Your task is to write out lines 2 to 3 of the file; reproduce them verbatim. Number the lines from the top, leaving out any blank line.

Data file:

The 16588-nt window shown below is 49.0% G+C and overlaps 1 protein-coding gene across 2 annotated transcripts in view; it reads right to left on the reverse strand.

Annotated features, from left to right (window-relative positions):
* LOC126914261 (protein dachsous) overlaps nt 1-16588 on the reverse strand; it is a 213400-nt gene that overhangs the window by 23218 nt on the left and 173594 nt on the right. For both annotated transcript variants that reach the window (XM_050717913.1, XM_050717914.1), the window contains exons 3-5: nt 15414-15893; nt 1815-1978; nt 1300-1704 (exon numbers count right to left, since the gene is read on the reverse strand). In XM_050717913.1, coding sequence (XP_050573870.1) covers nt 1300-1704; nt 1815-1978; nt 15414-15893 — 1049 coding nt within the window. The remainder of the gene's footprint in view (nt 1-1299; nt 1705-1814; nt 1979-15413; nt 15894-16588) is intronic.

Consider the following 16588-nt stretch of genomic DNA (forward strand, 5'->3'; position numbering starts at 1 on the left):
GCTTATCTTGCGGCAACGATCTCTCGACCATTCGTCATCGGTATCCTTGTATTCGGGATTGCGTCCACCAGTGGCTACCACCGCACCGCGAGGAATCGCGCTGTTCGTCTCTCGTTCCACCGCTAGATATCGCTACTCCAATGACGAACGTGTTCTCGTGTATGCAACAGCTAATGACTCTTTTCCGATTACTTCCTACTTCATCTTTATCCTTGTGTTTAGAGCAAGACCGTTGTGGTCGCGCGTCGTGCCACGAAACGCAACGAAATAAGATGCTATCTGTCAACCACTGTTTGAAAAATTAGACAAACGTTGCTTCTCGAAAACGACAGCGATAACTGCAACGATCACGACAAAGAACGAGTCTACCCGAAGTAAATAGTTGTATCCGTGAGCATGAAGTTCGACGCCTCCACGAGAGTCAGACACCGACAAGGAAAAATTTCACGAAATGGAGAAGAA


Annotated features, from left to right (window-relative positions):
* LOC126914261 (protein dachsous) overlaps nt 1-16588 on the reverse strand; it is a 213400-nt gene that overhangs the window by 23218 nt on the left and 173594 nt on the right. For both annotated transcript variants that reach the window (XM_050717913.1, XM_050717914.1), the window contains exons 3-5: nt 15414-15893; nt 1815-1978; nt 1300-1704 (exon numbers count right to left, since the gene is read on the reverse strand). In XM_050717913.1, coding sequence (XP_050573870.1) covers nt 1300-1704; nt 1815-1978; nt 15414-15893 — 1049 coding nt within the window. The remainder of the gene's footprint in view (nt 1-1299; nt 1705-1814; nt 1979-15413; nt 15894-16588) is intronic.